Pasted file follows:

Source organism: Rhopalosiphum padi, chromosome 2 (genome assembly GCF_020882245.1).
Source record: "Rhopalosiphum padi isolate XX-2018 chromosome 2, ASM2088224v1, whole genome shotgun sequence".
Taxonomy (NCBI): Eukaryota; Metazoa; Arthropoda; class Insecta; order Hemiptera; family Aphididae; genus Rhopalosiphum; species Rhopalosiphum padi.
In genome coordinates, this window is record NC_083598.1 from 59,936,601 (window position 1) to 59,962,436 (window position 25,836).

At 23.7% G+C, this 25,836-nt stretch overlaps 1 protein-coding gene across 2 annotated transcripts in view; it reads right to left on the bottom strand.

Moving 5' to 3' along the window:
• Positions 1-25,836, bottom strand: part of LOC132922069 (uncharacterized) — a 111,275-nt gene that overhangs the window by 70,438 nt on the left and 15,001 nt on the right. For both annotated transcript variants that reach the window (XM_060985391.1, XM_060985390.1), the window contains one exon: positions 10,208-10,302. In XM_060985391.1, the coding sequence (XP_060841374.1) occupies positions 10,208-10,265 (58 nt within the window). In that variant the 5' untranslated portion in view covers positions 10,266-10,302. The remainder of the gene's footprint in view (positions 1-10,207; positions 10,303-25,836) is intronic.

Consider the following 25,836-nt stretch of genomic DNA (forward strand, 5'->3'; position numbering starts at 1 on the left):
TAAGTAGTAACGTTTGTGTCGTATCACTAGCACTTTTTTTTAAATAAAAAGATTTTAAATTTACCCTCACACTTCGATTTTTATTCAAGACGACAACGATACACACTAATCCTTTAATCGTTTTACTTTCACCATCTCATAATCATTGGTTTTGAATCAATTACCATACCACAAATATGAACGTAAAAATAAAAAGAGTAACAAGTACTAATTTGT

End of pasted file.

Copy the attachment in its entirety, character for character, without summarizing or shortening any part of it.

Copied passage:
Source organism: Rhopalosiphum padi, chromosome 2 (genome assembly GCF_020882245.1).
Source record: "Rhopalosiphum padi isolate XX-2018 chromosome 2, ASM2088224v1, whole genome shotgun sequence".
Taxonomy (NCBI): Eukaryota; Metazoa; Arthropoda; class Insecta; order Hemiptera; family Aphididae; genus Rhopalosiphum; species Rhopalosiphum padi.
In genome coordinates, this window is record NC_083598.1 from 59,936,601 (window position 1) to 59,962,436 (window position 25,836).

At 23.7% G+C, this 25,836-nt stretch overlaps 1 protein-coding gene across 2 annotated transcripts in view; it reads right to left on the bottom strand.

Moving 5' to 3' along the window:
• Positions 1-25,836, bottom strand: part of LOC132922069 (uncharacterized) — a 111,275-nt gene that overhangs the window by 70,438 nt on the left and 15,001 nt on the right. For both annotated transcript variants that reach the window (XM_060985391.1, XM_060985390.1), the window contains one exon: positions 10,208-10,302. In XM_060985391.1, the coding sequence (XP_060841374.1) occupies positions 10,208-10,265 (58 nt within the window). In that variant the 5' untranslated portion in view covers positions 10,266-10,302. The remainder of the gene's footprint in view (positions 1-10,207; positions 10,303-25,836) is intronic.

Consider the following 25,836-nt stretch of genomic DNA (forward strand, 5'->3'; position numbering starts at 1 on the left):
TAAGTAGTAACGTTTGTGTCGTATCACTAGCACTTTTTTTTAAATAAAAAGATTTTAAATTTACCCTCACACTTCGATTTTTATTCAAGACGACAACGATACACACTAATCCTTTAATCGTTTTACTTTCACCATCTCATAATCATTGGTTTTGAATCAATTACCATACCACAAATATGAACGTAAAAATAAAAAGAGTAACAAGTACTAATTTGT